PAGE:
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Sometimes I feel like I am repeating myself when I tell a story (just ask my kids about that and they will shake their heads yes.) Probably the reason I first started to make jewelry had to do with the movie Tin Cup which I saw in 1996. Renee Russo had on a simple pearl necklace, but instead of the pearls strung traditionally on silk cord, they were spaced out a little on chain. I must have watched that movie 10 times because I was fascinated with this necklace. (It had nothing to do with Kevin Costner of course.) Making things was a part of my DNA. My mom and grandma spent a lot of time with me and my sister showing us how to cross stitch, knit, crochet an even tat. I loved all of it, but there was something in me that said “I can make that” and my love of jewelry making was born! This style of necklace has been a mainstay in my jewelry line since then.

A tin cup style necklace

Pearls have been loved by civilization since before recorded history. It is thought that they were first discovered when tribes were looking for food along seashores and found them in oysters. Pearls were presented as gifts to Chinese royalty as early as 2300 BC, while in ancient Rome, pearl jewelry was considered the ultimate status symbol. So precious were the spherical gems that in the 1st century BC, Julius Caesar passed a law limiting the wearing of pearls only to the ruling classes.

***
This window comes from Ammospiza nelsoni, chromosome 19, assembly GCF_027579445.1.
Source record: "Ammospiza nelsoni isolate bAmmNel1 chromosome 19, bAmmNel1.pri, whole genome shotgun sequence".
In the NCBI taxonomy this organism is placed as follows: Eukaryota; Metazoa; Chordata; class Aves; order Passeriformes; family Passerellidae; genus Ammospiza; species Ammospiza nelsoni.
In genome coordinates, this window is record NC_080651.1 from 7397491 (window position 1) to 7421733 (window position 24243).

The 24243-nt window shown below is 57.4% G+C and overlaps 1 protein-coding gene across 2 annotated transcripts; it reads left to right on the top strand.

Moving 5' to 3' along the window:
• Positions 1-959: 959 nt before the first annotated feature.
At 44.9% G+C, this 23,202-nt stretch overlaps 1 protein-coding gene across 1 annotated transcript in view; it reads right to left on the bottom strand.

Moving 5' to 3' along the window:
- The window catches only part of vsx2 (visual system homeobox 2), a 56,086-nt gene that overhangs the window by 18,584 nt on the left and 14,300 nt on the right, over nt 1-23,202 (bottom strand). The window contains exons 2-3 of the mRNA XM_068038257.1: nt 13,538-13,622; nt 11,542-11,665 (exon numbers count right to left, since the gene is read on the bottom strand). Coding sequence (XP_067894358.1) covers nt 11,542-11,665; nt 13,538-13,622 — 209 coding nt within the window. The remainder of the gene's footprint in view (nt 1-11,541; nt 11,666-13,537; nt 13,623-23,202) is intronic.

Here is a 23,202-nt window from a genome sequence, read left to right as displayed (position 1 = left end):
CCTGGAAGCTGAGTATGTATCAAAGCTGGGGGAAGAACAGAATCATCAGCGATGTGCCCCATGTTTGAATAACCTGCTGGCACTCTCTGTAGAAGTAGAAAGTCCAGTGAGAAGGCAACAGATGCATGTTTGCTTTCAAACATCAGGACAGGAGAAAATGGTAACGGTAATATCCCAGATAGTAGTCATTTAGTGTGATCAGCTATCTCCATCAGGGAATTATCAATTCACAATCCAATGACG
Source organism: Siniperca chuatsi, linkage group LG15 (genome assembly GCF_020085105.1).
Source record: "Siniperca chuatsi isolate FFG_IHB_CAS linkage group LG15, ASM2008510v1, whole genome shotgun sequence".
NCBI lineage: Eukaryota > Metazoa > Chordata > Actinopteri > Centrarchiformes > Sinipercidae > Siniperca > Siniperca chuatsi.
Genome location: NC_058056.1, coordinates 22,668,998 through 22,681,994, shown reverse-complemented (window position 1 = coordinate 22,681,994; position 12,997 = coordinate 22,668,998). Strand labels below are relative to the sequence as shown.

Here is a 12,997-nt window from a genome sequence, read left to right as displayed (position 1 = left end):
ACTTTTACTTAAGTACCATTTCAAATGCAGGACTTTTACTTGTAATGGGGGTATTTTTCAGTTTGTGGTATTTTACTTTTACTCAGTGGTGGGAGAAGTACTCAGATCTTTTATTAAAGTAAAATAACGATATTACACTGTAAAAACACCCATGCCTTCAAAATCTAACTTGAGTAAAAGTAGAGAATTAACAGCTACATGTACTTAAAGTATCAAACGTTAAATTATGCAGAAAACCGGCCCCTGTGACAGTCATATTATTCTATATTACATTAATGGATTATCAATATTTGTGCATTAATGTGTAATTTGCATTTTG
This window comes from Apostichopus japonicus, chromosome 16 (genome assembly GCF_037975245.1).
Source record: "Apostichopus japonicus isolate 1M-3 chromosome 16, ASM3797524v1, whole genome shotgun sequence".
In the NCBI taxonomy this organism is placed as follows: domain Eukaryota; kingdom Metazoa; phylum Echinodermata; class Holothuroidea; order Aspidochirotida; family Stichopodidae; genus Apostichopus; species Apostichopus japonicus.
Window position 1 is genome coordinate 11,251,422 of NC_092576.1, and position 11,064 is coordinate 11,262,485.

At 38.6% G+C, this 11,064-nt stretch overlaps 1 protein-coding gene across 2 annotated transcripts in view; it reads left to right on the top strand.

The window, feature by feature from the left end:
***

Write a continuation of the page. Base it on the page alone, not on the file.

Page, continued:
I love a legend from an ancient culture which states that pearls were formed from dewdrops that were swallowed by oysters when they fell into the sea. 

There have been some pretty famous women who were obsessed with pearls such as Queen Elizabeth I, Elizabeth Taylor, Coco Chanel and Holly Golightly (I know she’s a character in a movie, but come on!)

Coco Chanel stated that "A woman needs ropes and ropes of pearls."

Pearls for healing

Pearls are thought to be good luck and keep you safe. They were carried into battle and even sewn into knights’ breastplates. Pearls can help you find your center and reflect on your life in a calm way as well as attune you to the ebbs and flows that happen along the way because they represent both the moon and water cycles. They promote faith, honesty, purity, wisdom, charity and personal integrity.

A display of pearl necklaces found at my craft show booth

Care of pearls

Time for the science part. Pearls are formed when an oyster, mussel or clam gets invaded by an irritant and forms a protective coating called nacre around it. Cultured pearls are formed by seeding the oyster. These are real pearls because they are formed in the same way. They can occur in fresh and saltwater.

I do get asked about how to take care of pearls. Since pearls are natural and porous, they can absorb all the things that we put on our bodies while they are being worn and lots of these things are detrimental to their longevity such as hairspray and perfume. If you are one of those people that put on a necklace and never take it off, then pearls are probably not for you. In order for your pearls to last do the following…

  • Don’t wear pearls in the pool, hot tub or sauna. The chlorine will ruin them and the water is bad for the silk or silver.

  • Put pearls on last when you are getting dressed and take them off first. That way you won’t ruin them with creams, hairsprays, etc.

  • Store your pearls in a separate bag when traveling to keep them from scratching.

  • Do not clean them with any chemicals. Even boiling water is bad! The delicate nacre can be harmed.

I could go on and on, but in a nutshell Pearls will always be in style and loved. They are beautiful, natural and can be a wonderful addition to anyone’s jewelry wardrobe.

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